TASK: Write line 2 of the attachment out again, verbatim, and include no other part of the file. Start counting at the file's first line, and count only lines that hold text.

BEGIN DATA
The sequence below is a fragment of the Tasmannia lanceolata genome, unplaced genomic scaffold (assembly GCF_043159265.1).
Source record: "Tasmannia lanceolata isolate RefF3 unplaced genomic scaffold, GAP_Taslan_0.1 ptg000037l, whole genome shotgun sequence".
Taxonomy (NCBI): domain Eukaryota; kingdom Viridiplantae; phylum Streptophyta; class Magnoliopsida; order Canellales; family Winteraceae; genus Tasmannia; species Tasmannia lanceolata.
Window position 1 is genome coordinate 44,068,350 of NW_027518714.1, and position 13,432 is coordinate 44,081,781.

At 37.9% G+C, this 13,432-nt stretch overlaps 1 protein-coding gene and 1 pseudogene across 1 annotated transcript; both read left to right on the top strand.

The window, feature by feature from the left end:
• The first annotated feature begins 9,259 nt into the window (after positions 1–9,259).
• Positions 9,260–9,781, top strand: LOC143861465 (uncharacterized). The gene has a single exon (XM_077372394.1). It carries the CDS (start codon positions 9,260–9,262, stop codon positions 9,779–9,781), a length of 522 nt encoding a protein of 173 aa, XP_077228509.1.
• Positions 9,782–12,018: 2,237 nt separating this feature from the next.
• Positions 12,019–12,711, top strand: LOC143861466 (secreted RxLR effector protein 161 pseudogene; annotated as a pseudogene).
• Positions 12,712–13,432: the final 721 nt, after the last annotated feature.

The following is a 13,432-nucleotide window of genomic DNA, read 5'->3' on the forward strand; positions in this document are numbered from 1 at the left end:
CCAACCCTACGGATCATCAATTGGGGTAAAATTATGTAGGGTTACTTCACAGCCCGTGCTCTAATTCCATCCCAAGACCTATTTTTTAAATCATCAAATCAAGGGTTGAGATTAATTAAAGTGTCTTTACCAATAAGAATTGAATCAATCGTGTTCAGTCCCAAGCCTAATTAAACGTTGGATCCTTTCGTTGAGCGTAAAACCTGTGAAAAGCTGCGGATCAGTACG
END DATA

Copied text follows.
Source record: "Tasmannia lanceolata isolate RefF3 unplaced genomic scaffold, GAP_Taslan_0.1 ptg000037l, whole genome shotgun sequence".